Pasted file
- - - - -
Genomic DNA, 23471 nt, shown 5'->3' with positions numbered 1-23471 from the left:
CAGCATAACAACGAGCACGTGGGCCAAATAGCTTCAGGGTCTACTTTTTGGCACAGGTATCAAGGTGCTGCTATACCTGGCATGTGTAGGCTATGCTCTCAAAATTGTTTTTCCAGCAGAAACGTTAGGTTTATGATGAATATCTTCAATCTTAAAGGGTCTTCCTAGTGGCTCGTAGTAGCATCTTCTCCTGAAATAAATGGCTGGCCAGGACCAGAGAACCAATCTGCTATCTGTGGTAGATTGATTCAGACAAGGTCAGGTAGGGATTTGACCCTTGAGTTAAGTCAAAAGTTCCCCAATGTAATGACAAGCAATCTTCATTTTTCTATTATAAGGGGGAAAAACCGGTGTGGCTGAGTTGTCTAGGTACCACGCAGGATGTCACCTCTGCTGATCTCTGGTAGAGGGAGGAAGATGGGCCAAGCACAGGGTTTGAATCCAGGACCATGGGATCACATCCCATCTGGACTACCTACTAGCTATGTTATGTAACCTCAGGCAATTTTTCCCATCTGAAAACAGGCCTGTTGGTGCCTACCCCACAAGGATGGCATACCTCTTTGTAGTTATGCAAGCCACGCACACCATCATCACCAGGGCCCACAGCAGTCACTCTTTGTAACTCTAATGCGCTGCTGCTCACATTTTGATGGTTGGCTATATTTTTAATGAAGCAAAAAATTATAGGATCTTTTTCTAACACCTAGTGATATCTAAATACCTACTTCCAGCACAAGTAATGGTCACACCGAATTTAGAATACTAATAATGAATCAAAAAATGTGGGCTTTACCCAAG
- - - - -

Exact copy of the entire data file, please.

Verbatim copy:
Genomic DNA, 23471 nt, shown 5'->3' with positions numbered 1-23471 from the left:
CAGCATAACAACGAGCACGTGGGCCAAATAGCTTCAGGGTCTACTTTTTGGCACAGGTATCAAGGTGCTGCTATACCTGGCATGTGTAGGCTATGCTCTCAAAATTGTTTTTCCAGCAGAAACGTTAGGTTTATGATGAATATCTTCAATCTTAAAGGGTCTTCCTAGTGGCTCGTAGTAGCATCTTCTCCTGAAATAAATGGCTGGCCAGGACCAGAGAACCAATCTGCTATCTGTGGTAGATTGATTCAGACAAGGTCAGGTAGGGATTTGACCCTTGAGTTAAGTCAAAAGTTCCCCAATGTAATGACAAGCAATCTTCATTTTTCTATTATAAGGGGGAAAAACCGGTGTGGCTGAGTTGTCTAGGTACCACGCAGGATGTCACCTCTGCTGATCTCTGGTAGAGGGAGGAAGATGGGCCAAGCACAGGGTTTGAATCCAGGACCATGGGATCACATCCCATCTGGACTACCTACTAGCTATGTTATGTAACCTCAGGCAATTTTTCCCATCTGAAAACAGGCCTGTTGGTGCCTACCCCACAAGGATGGCATACCTCTTTGTAGTTATGCAAGCCACGCACACCATCATCACCAGGGCCCACAGCAGTCACTCTTTGTAACTCTAATGCGCTGCTGCTCACATTTTGATGGTTGGCTATATTTTTAATGAAGCAAAAAATTATAGGATCTTTTTCTAACACCTAGTGATATCTAAATACCTACTTCCAGCACAAGTAATGGTCACACCGAATTTAGAATACTAATAATGAATCAAAAAATGTGGGCTTTACCCAAG